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Shaping inclusive science-based food policies

Supporting science-based food policy at the same time ensuring its inclusivity is an essential part of the High-Level Panel of Experts on Food Security and Nutrition’s work.

Photo: CFS HLPE-FSN / Silvia Meiattini


This is an interview piece with Jennifer Clapp,  Vice Chair of the High Level Panel of Experts on Food Security and Nutrition (HLPE-FSN) of the UN Committee on World Food Security, and newly elected fellow to the KSLA General section, on inclusive science-supported food policies.



1. What is the role of science and expertise in shaping global food policy nowadays? How can we legitimate the science-policy interface for global food systems?

The need to transform food systems to meet global sustainable development goals while reducing negative contributions to climate change is more urgent than ever. While most agree on the need for food systems transformation, there are very different interpretations of the best pathways to get there.

In this context, communities with food systems expertise must provide balanced, evidence-based inputs to move policy forward in ways that address the major problems facing food systems. However, even this process can be fraught and politicised, and as such, it is important that the delivery of scientific advice to policymakers is widely perceived to be legitimate so that policy advice is accepted and taken on board. Failing this, making policy recommendations that are at best ignored or at worst captured by the interests of a few powerful food system actors.

This is why with colleagues from the High Level Panel of Experts  on Food Security and Nutrition  (HLPE-FSN), we recently mapped out the principles we see as necessary for legitimate scientific contribution to food systems policy advice, which we call the I-TrACE Principles. This stands for:

Independent (processes must be independent to ensure their impartiality and the consideration of evidence from different sources);
Transparent (processes must be open and disclose all sources of information and acknowledge where there are disagreements);
Accessible (data must be open and available and findings must be translated in a way that is understandable for policymakers and the public);
Consultative (evidence gathering processes including traditional and indigenous knowledge, and those who are most marginalised within food systems); and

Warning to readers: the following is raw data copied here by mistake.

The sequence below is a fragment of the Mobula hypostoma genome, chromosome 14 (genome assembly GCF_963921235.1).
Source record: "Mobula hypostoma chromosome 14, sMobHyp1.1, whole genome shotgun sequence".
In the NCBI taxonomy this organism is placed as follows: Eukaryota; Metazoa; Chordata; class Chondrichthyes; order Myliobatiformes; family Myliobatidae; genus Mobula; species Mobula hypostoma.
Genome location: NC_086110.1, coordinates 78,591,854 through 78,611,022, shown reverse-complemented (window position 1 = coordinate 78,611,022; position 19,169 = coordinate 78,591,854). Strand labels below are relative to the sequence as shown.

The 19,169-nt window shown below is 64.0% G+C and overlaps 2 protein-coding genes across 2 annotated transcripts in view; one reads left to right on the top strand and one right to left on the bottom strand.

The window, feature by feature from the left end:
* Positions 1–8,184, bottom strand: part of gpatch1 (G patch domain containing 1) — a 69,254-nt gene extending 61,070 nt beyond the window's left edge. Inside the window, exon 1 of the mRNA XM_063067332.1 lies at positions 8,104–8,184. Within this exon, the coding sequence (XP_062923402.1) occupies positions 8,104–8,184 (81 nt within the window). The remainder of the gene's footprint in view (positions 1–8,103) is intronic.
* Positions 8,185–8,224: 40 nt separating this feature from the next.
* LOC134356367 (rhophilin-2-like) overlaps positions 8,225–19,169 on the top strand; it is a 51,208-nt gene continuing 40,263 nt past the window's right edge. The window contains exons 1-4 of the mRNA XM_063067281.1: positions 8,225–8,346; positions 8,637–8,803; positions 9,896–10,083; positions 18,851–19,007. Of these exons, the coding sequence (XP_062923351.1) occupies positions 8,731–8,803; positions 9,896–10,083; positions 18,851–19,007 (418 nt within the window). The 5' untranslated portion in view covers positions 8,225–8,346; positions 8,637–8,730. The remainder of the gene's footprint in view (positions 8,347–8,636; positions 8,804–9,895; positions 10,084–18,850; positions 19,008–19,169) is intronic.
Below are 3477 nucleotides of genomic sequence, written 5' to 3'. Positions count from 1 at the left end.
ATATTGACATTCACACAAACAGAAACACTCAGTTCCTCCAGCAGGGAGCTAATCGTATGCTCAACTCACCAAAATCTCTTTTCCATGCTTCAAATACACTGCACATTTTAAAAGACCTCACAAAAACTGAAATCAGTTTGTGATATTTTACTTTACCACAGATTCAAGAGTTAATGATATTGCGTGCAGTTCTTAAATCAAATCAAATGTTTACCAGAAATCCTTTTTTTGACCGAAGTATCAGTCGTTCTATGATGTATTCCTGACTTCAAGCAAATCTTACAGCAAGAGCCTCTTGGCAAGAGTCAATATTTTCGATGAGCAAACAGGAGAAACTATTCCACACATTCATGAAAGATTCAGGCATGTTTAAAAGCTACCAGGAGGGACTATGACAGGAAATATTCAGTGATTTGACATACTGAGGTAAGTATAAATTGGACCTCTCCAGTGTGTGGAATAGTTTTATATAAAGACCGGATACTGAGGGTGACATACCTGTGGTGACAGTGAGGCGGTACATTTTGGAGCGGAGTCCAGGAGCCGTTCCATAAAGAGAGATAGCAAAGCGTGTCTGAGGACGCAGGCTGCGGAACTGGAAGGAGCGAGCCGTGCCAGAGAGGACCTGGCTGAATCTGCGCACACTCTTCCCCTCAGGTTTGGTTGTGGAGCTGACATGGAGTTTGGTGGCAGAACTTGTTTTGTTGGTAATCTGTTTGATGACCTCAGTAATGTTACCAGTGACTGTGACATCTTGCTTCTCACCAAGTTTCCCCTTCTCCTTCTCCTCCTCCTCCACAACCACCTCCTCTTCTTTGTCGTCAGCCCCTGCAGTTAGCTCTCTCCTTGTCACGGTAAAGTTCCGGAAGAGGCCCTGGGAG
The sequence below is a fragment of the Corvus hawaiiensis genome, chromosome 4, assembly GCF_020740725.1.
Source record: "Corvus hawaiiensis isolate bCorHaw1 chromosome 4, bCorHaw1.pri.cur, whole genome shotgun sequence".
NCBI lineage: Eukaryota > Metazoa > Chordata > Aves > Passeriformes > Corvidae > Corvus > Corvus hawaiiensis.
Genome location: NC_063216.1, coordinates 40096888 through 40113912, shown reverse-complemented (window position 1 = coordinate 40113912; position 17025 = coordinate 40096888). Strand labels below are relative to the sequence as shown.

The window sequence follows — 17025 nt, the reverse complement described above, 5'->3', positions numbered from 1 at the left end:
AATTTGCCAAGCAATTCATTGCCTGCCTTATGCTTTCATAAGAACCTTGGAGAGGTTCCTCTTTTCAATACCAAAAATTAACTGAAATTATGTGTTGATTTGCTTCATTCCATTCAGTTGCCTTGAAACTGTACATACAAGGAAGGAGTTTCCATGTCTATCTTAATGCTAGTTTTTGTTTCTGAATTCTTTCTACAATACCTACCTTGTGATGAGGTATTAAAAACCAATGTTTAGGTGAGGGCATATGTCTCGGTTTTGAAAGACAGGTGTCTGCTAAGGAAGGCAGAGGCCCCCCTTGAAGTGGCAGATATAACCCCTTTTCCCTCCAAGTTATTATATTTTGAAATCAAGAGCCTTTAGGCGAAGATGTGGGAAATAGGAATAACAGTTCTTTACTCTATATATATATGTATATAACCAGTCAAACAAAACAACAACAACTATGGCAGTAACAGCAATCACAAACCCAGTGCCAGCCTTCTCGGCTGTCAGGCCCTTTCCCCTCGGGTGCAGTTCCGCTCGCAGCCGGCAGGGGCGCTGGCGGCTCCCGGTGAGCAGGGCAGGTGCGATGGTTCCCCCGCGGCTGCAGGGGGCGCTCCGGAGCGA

Evidence-Based (evidence must be collected from a diverse range of sources and perspectives from a number of different fields and knowledge holders).

These principles are meant to guide science – policy – society interfaces for food systems in ways that ensure that both processes of evidence gathering and assessment, as well as the policy recommendations that come out of the process, are widely perceived as legitimate by all food system stakeholders.

I-TrACE principles, proposed by Clapp et al., composes of a set of interconnected principles that support the legitimacy of science in food systems policy. Image: SIANI, adapted from Nature Food.

2. What are some of the unique considerations for the application of science and expert knowledge in food systems?

Food systems are unique in that they serve multiple and overlapping functions in society. It is therefore important that science and knowledge that is brought forward to inform policymaking is mindful of the potential for different priorities and viewpoints among stakeholders and food system participants. For example, food is a basic human need that provides nourishment for human survival and flourishing, and it is also widely recognised as an international human right. Food systems also provide livelihoods for nearly a third of humanity, although those livelihoods can look very different in rich and poor countries and among different food system actors. Food systems are also deeply enmeshed in ecosystems, and they serve as a cornerstone of cultural norms and practices in societies. Food may be a market commodity, but it is not solely a market commodity.